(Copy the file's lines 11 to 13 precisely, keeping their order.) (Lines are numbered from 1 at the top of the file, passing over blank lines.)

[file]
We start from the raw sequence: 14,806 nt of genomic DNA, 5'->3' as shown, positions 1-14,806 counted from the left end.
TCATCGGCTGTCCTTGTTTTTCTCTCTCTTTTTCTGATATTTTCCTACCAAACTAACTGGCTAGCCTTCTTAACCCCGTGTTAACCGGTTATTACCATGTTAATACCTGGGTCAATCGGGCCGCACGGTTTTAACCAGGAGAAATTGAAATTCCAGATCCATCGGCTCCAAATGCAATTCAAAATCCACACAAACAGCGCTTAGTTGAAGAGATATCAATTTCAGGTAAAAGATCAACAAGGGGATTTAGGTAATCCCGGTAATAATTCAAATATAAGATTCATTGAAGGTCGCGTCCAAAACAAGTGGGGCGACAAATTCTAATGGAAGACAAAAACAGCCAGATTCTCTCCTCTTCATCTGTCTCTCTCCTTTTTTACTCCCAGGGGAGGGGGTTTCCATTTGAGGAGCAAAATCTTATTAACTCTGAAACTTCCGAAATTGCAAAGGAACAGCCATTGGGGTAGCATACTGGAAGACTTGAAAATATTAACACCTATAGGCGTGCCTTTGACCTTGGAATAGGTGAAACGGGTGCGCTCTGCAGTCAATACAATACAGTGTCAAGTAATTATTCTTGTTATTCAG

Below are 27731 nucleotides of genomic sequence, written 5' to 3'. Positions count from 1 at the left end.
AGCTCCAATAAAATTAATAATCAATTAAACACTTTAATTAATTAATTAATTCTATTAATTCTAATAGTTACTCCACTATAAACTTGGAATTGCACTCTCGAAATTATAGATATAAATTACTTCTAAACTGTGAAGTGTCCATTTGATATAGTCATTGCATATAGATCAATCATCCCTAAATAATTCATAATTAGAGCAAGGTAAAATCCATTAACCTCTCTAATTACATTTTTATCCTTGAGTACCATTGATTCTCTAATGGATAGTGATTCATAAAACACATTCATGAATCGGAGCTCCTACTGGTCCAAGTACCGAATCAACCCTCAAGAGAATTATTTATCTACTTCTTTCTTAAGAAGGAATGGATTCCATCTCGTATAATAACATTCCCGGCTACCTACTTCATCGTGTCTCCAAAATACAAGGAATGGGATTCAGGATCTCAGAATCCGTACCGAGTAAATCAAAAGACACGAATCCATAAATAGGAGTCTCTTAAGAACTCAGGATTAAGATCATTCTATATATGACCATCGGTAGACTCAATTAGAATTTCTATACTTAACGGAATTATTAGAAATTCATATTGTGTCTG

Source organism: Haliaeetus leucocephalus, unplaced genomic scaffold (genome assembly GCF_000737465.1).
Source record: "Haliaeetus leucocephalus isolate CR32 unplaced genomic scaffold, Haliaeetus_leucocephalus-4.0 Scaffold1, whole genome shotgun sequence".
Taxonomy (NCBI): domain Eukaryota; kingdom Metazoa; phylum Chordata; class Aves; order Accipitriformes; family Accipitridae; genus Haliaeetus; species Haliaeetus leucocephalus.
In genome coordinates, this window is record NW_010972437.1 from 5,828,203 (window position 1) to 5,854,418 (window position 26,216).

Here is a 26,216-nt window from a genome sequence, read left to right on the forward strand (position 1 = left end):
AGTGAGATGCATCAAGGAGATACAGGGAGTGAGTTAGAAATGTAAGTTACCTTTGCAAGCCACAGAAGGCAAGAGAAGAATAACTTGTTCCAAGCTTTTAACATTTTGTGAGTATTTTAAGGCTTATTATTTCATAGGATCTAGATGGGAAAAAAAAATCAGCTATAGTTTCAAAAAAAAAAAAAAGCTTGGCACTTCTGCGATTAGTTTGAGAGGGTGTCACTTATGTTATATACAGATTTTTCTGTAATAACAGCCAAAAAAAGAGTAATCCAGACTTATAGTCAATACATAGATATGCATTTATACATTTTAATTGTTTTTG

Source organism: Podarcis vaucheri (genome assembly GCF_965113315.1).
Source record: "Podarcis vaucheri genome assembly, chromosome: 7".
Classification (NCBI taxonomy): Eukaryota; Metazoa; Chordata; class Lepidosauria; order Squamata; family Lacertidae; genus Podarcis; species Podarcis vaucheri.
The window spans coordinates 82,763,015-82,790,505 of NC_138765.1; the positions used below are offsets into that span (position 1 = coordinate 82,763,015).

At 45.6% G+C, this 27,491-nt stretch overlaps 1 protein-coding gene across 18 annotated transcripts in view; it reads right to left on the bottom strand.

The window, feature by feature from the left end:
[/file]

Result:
Source organism: Podarcis vaucheri (genome assembly GCF_965113315.1).
Source record: "Podarcis vaucheri genome assembly, chromosome: 7".
Classification (NCBI taxonomy): Eukaryota; Metazoa; Chordata; class Lepidosauria; order Squamata; family Lacertidae; genus Podarcis; species Podarcis vaucheri.